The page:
Sir Richard appears to be keen in settling with Lady Mary with him looking to buy a home near Downton, and him asking Mr. Carson to be their butler at Haxby Park. He explains that his request comes from his knowledge of Lady Mary holding Mr. Carson in high regard. However, Mr. Carson finds the manner by which Sir Richard went on with his request suspect. Sir Richard confesses that Lady Mary is not aware of his request, and learning of this Mr. Carson makes it clear that he will take instruction from the young woman.
Even the servants are aware that the war is almost over, and have wondered what they will be doing when it is finally over. Thomas who benefited much from the war has not yet figured out what he is supposed to do, but Mrs. Patmore may have given him an idea. Mrs. Patmore finds the rationing cumbersome with her having to battle to get enough supplies for her kitchen. Thomas looks into Mrs. Patmore’s insinuation that there is demand for rationed food, and finds that the cook is right. Thomas now only needs to come up with the money, but finds that O’Brien is not willing to join him in his scheme. Mrs. Hughes helping out Ethel with some food from the pantry is only adding to Mrs. Patmore’s problem. Unfortunately for Mrs. Hughes, Mr. Carson caught her red-handed, and in spite of their friendship, the butler is left with no other choice, but to bring the matter to the attention of Lady Cora. Although Lady Cora feels for Ethel, she believes that Mrs. Hughes should have informed her that she has been supplementing the young woman’s food with stock from the house. Lady Cora does not judge Ethel knowing that she is not the first woman to have fallen for a man in uniform; more so a man with no good intentions. Learning that Ethel has failed several times to get Major Bryant to assume responsibility, Lady Cora plans on taking the matter into her own hands. She considers inviting Major Bryant to Downton Abbey, and having Lord Grantham persuade him to take responsibility. Mrs. Hughes having come to know the kind of man Major Bryant is finds this to be a lost cause. Nonetheless, she informs Ethel of Lady Cora’s plan. This news gave Ethel some hope, which Mrs. Hughes nipped in the bud given her belief that Major Bryant is not a good-natured man who will take responsibility for his actions. Her advice to Ethel is for her to go to a different city, and invent a new past.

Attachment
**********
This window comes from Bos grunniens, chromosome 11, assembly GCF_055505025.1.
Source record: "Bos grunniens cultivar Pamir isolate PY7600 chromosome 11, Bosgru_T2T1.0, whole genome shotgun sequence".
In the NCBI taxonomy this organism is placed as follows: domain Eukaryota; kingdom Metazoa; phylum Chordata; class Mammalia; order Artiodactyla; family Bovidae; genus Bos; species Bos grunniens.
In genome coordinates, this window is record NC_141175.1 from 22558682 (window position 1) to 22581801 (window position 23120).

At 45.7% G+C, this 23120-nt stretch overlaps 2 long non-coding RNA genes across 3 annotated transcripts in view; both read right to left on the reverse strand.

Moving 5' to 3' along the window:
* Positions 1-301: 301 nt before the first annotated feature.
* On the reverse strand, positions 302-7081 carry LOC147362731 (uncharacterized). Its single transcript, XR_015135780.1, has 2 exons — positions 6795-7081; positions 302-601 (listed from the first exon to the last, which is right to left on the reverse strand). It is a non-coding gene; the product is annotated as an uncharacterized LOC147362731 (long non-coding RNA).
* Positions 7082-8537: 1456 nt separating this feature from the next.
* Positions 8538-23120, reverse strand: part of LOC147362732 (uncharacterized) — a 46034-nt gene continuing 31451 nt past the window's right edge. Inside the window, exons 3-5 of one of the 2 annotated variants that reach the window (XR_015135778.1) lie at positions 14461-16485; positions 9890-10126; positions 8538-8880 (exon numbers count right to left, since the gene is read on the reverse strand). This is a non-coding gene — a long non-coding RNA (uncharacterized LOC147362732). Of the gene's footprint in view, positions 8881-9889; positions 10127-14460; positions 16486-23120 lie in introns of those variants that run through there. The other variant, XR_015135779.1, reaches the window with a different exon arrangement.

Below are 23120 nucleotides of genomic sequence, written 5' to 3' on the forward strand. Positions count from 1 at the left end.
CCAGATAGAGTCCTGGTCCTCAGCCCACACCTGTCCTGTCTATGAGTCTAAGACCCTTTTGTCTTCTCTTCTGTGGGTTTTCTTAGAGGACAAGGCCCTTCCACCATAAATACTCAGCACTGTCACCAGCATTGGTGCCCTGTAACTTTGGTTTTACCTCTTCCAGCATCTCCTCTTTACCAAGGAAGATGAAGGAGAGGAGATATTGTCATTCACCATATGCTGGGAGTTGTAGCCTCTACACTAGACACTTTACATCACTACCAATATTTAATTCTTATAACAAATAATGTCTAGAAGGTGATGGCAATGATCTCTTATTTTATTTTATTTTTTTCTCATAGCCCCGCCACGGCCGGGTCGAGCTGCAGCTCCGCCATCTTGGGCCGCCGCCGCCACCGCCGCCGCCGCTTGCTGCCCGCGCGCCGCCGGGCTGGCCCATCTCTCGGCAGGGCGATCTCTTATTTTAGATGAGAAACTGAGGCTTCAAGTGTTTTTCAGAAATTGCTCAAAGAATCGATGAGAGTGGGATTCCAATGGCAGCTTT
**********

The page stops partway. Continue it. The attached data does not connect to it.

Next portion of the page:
Sir Richard and Lady Mary pay a visit to Haxby Park, an estate, Lady Mary is very familiar with having gone there so many times. The previous owners and long-time neighbors of the Crawleys, the Russells, have decided to leave the estate after their son Billy was killed in the war. Despite the sad circumstances of why the Russells are open to the idea of disposing the estate, Lady Mary finds no reason why she and Sir Richard could not give the house a new beginning. With everyone, masters and servants alike, busy with their own tasks, Lord Grantham is left to lunch alone. Moreover, Mr. Carson having to tend to the wine delivery sends Jane to serve Lord Grantham’s luncheon. This gave Lord Grantham the chance to know more about Jane, and learns that her twelve-year old son has applied for a scholarship to Ripon Grammar. Lord Grantham offers to put in a good word for the child, which Jane accepts graciously.